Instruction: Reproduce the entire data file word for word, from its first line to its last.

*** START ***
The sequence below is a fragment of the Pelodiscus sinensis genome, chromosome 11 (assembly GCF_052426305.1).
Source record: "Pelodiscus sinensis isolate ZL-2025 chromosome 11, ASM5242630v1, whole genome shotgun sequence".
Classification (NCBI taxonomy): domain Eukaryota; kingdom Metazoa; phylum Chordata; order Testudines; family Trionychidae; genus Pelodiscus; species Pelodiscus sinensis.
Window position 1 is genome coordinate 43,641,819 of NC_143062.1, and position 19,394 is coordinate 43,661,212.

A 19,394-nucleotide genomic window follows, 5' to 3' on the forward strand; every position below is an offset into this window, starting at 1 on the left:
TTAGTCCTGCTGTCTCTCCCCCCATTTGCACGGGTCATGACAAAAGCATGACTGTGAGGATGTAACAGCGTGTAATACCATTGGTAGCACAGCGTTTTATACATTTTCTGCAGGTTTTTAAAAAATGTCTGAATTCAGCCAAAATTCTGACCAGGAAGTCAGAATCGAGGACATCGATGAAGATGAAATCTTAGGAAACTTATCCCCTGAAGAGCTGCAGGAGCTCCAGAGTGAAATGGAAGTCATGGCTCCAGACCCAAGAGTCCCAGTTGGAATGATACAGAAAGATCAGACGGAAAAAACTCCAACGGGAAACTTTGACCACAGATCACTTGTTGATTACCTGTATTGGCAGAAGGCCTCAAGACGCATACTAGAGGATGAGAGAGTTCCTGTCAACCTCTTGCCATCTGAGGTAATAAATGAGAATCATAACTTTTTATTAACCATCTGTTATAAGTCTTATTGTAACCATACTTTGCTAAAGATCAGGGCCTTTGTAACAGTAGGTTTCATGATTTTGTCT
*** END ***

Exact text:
The sequence below is a fragment of the Pelodiscus sinensis genome, chromosome 11 (assembly GCF_052426305.1).
Source record: "Pelodiscus sinensis isolate ZL-2025 chromosome 11, ASM5242630v1, whole genome shotgun sequence".
Classification (NCBI taxonomy): domain Eukaryota; kingdom Metazoa; phylum Chordata; order Testudines; family Trionychidae; genus Pelodiscus; species Pelodiscus sinensis.
Window position 1 is genome coordinate 43,641,819 of NC_143062.1, and position 19,394 is coordinate 43,661,212.

A 19,394-nucleotide genomic window follows, 5' to 3' on the forward strand; every position below is an offset into this window, starting at 1 on the left:
TTAGTCCTGCTGTCTCTCCCCCCATTTGCACGGGTCATGACAAAAGCATGACTGTGAGGATGTAACAGCGTGTAATACCATTGGTAGCACAGCGTTTTATACATTTTCTGCAGGTTTTTAAAAAATGTCTGAATTCAGCCAAAATTCTGACCAGGAAGTCAGAATCGAGGACATCGATGAAGATGAAATCTTAGGAAACTTATCCCCTGAAGAGCTGCAGGAGCTCCAGAGTGAAATGGAAGTCATGGCTCCAGACCCAAGAGTCCCAGTTGGAATGATACAGAAAGATCAGACGGAAAAAACTCCAACGGGAAACTTTGACCACAGATCACTTGTTGATTACCTGTATTGGCAGAAGGCCTCAAGACGCATACTAGAGGATGAGAGAGTTCCTGTCAACCTCTTGCCATCTGAGGTAATAAATGAGAATCATAACTTTTTATTAACCATCTGTTATAAGTCTTATTGTAACCATACTTTGCTAAAGATCAGGGCCTTTGTAACAGTAGGTTTCATGATTTTGTCT